Esports passed its first test last week when faced with a high-profile domestic violence incident.
The term “esports” refers to a multitude of video games played competitively — like League of Legends, Super Smash Bros and Overwatch. Much like the National Football League or any other traditional sport, esports has distinct teams, players, rules, regions and so on.
Li “Vasilii” Wei Jun, a professional player on League of Legends team Newbee, was recorded on camera allegedly assaulting his girlfriend. In the video, which was streamed live online, Vasilii flipped his desk over and could be heard yelling off-camera and repeatedly hitting something. His girlfriend could also be heard screaming and crying. He was later arrested.
Newbee’s response was the correct one: termination of his contract. “Vasilii’s contract with Newbee is terminated immediately for commiting [sic] acts of violence during a live broadcast. We are deeply shocked, heartbroken and regretful. Newbee will not tolerate such behavior under any circumstances,” reads Newbee’s English statement Thursday.
Riot Games, the company that owns League of Legends, quickly announced Friday he had been suspended “effective immediately from all professional, semi-professional, and Riot-sanctioned competitive play. The full extent of his suspension will be confirmed once the investigation has concluded.”
Compare these responses to the NFL’s with Ray Rice in 2014 when video surfaced of him punching and knocking out his then-fiance, Janay Palmer, and dragging her unconscious body out of an elevator. The NFL’s domestic violence rules were vague, and Rice received a two-game suspension. Only after public outcry when the video was released did the Baltimore Ravens release Rice and the NFL suspend him indefinitely.
The Chicago Bears signed Ray McDonald in 2015 despite his being released by the San Francisco 49ers after being indicted for rape and being involved in multiple domestic violence incidents.
New York Giants kicker Josh Brown initially received a one-game suspension for domestic violence in 2015. That suspension turn into six more games after Washington state police released additional information.
Football lends the quickest examples of violent tolerance, but its players are far from the only ones getting off easy.
Boxer Floyd Mayweather Jr. pleaded guilty to domestic violence in 2010. He made upwards of $180 million in 2017 for his fight against Conor McGregor.
Fans are culpable in allowing this behavior, too. We attend games, buy TV packages and team gear and raise brand importance by supporting and engaging in discussion about these sports.
Esports got it right this time. What about next time?
The young industry is growing at a rapid rate and is expected to hit more than $1 billion in revenue by 2020 and boast viewership of 427 million by 2019. Brands you’d see advertising during the Super Bowl are popping up at championship video game events, sponsoring teams and creating partnerships. Sports channels like ESPN, Fox Sports and Sky Sports now show tournaments live.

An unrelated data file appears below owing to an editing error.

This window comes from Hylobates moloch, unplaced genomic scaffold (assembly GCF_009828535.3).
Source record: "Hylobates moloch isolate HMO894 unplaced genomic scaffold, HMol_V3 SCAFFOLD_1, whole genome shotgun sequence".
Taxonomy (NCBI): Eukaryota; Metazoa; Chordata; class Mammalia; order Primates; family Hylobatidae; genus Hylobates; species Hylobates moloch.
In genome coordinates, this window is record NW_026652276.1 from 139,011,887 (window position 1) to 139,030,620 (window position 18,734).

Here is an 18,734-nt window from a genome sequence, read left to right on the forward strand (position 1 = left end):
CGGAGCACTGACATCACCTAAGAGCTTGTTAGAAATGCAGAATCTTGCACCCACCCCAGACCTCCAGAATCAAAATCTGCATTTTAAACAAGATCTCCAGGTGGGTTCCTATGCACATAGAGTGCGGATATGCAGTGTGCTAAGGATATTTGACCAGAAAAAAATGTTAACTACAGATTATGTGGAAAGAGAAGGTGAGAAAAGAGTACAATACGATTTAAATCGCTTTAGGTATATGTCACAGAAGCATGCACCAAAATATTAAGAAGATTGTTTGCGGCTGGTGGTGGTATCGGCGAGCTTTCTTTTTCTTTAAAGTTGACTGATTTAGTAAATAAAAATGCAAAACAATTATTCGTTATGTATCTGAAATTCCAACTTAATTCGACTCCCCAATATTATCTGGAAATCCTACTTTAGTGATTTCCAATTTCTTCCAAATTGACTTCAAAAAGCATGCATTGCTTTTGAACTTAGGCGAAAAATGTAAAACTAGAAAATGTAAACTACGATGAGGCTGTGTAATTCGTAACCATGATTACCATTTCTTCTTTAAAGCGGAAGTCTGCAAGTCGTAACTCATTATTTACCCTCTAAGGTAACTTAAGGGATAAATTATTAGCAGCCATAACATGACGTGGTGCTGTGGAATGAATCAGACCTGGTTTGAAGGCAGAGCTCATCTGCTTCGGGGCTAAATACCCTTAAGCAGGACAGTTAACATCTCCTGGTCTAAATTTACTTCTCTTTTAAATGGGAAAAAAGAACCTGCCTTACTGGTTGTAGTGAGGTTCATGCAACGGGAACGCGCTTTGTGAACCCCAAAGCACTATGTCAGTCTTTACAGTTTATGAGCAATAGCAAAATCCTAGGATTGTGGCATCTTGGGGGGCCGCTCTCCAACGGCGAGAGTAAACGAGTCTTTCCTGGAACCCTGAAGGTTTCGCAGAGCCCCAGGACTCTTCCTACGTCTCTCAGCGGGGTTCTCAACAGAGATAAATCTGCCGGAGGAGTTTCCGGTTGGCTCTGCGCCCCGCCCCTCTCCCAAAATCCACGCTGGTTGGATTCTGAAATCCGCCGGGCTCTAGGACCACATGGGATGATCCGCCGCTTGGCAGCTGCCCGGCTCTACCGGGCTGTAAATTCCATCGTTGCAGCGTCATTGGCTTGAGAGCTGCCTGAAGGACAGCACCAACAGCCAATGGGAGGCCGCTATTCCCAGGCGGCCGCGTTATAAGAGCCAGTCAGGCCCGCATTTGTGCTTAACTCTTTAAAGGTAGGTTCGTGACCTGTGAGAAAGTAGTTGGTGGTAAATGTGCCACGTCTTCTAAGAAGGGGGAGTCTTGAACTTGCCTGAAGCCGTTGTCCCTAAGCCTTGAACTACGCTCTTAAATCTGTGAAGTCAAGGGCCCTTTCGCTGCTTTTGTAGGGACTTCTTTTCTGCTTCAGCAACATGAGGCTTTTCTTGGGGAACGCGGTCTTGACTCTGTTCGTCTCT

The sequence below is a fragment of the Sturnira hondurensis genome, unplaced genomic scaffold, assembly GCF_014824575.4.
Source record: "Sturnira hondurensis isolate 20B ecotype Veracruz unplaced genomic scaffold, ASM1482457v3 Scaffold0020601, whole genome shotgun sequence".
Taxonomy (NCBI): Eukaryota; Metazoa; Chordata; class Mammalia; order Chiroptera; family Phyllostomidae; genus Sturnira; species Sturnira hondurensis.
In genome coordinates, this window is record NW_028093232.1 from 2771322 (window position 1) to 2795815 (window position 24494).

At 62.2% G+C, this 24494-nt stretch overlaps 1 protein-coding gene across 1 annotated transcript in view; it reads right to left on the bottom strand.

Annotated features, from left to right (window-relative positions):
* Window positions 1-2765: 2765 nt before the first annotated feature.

There’s a wealth of prestige to be had in being a professional video game player, and with that comes the uglier side of fame and fortune. This domestic violence incident is the most prominent esports has had to face, and it won’t be the last. Newbee and Riot got it right this time, but what about when there’s no video? How will teams and companies deal with accusations in the future that may not be so cut and dry?
How will teams navigate a player’s value, the pressure to win and union rules? What if the story doesn’t go viral, will it simply be swept under the rug with a slap on the wrist and a fine? Should players get second chances or will it be a blanket zero tolerance policy? And if a player is accused incorrectly of some impropriety, what then?
I reached out to multiple esports teams to ask if they have, or intend to, implement domestic violence rules in the wake of the Vasilii scandal. As of this piece’s publishing, none of the teams have responded.
These questions don’t pertain only to domestic violence. Esports will have to contend with drugs, drinking, assault and a host of other illegal activities. Do teams have plans in place to prepare players for the influx of public awareness and money they will receive and how to manage both?
Now is the industry’s chance to define itself and set up countermeasures against the sins of greed and power.
Questions like these may seem unsettling. Being uncomfortable doesn’t make them less true, it makes them all the more important to tackle. In an ideal world, the idea of mishandling a Rice-like situation would be unfathomable. Ours is not an ideal one. The temptations of money, acclaim and glory cause people to behave differently than they would otherwise. Ignoring these facts — no matter how distasteful they are to discuss — will taint esports as a breeding ground for deviant leniency.
Confirmed cases of violence against women should be the kiss of death to any professional esport player’s career. It does not matter the game or the company that makes it, this is about whether or not we’ll continue to value women by the number of suspensions they garner, or by the standard of decency befitting a human being.
Esports has a chance to foster the high caliber of player conduct that could eventually affect change in other sports, like football. It has an opportunity no one else does by virtue of being new.
Vasilii’s end is a good start in a positive direction. Let’s hope esports can stay the course.